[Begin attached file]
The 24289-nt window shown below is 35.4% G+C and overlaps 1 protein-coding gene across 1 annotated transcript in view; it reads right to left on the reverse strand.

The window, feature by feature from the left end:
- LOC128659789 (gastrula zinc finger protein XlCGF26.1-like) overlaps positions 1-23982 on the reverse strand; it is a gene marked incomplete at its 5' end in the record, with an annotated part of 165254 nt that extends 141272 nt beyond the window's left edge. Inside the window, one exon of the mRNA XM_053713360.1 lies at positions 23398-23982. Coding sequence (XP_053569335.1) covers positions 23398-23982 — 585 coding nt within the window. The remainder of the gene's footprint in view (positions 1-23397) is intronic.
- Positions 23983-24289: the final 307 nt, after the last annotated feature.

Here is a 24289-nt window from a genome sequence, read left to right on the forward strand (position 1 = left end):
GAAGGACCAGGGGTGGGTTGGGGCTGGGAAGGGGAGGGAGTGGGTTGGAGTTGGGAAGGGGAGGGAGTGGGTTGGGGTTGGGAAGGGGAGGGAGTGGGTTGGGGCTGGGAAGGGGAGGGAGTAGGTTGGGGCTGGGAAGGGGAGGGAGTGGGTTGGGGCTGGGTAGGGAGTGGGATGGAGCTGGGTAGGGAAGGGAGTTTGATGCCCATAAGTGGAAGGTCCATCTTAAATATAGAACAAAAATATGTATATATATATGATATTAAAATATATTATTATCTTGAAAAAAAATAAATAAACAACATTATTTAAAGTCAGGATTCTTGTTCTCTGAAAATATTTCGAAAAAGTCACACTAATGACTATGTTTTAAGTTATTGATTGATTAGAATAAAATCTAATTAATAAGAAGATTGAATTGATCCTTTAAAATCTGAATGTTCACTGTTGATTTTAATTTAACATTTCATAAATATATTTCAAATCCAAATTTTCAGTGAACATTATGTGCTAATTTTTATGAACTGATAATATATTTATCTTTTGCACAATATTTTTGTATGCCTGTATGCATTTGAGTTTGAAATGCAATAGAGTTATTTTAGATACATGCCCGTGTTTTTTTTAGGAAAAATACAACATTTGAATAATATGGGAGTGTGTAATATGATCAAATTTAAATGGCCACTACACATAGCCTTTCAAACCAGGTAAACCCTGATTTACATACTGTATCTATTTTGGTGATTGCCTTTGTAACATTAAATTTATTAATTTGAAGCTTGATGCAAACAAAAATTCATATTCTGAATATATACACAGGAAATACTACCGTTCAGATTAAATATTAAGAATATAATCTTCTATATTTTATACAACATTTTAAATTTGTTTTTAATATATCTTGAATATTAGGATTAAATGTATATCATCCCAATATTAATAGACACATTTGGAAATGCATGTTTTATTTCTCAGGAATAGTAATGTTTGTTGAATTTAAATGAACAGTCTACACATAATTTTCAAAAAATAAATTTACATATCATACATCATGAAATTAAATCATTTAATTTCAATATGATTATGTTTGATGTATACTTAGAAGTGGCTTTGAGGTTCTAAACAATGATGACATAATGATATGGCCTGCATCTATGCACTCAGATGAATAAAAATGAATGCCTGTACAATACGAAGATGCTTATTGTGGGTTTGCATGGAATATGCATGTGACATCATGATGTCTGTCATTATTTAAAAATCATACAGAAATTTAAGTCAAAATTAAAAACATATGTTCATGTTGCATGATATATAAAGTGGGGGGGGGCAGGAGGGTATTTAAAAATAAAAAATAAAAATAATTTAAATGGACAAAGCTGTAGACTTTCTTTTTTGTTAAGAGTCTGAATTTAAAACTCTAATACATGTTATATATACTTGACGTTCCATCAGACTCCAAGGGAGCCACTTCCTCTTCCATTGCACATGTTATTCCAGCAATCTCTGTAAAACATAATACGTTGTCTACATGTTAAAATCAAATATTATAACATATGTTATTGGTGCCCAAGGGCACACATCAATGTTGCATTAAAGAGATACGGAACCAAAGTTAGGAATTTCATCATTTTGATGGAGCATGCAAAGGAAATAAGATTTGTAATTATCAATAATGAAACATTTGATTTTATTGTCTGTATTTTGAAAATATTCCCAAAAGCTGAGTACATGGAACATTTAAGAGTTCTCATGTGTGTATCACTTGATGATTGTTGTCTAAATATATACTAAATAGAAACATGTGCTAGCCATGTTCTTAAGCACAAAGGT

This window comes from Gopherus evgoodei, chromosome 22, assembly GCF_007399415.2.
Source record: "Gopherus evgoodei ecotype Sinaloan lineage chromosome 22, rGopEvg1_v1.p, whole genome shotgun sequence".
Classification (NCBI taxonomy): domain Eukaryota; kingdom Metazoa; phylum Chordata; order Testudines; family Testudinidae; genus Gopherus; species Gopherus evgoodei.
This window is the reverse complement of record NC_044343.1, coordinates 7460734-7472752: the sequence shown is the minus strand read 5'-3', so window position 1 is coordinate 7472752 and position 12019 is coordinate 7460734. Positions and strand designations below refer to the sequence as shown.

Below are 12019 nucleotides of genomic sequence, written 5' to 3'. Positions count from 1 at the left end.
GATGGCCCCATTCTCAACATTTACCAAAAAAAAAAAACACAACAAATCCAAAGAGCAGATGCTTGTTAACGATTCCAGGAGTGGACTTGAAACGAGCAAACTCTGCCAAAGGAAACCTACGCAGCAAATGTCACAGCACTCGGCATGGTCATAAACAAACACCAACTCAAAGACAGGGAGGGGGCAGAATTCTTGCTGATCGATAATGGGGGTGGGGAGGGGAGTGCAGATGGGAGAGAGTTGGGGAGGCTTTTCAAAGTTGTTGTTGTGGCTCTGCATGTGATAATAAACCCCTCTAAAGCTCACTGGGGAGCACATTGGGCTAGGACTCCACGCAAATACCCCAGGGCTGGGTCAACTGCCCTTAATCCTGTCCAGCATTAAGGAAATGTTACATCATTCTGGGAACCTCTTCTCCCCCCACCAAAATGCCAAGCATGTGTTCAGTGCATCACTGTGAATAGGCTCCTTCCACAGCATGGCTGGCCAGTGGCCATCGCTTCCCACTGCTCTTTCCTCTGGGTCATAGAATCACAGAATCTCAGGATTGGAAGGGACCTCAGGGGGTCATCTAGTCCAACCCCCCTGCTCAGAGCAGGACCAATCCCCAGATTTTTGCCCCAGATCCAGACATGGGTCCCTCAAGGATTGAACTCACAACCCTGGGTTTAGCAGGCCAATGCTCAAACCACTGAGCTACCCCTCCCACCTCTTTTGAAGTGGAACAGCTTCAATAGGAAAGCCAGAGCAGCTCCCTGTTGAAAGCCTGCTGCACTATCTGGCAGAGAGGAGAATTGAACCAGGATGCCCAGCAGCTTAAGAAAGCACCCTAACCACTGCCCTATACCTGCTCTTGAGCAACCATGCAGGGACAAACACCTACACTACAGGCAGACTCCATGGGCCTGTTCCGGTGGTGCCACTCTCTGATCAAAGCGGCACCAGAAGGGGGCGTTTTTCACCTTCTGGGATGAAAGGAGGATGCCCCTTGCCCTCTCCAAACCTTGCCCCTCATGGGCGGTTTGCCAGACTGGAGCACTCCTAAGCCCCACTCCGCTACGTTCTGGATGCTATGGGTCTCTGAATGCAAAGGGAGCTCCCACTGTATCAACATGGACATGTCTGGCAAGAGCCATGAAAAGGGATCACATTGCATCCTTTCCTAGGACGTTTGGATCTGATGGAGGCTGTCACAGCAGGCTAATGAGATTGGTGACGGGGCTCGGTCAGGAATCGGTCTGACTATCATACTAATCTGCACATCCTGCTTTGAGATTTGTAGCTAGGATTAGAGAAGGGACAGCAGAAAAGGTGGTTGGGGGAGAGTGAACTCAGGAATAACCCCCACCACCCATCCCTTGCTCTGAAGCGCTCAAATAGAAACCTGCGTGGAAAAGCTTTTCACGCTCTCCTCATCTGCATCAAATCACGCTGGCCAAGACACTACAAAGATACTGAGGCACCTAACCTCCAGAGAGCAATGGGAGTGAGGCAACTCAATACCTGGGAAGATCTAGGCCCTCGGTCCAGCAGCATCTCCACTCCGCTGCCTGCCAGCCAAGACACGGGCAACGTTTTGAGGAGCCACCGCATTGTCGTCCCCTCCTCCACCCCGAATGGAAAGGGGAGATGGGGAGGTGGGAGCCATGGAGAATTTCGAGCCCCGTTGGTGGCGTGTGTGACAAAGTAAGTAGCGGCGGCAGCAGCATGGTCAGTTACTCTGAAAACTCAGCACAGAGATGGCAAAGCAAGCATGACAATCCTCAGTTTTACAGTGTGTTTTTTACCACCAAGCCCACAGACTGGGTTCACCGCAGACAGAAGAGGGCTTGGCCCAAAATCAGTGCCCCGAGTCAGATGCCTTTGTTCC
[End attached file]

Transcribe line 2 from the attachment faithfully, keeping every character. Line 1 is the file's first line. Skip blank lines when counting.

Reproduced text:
The window, feature by feature from the left end: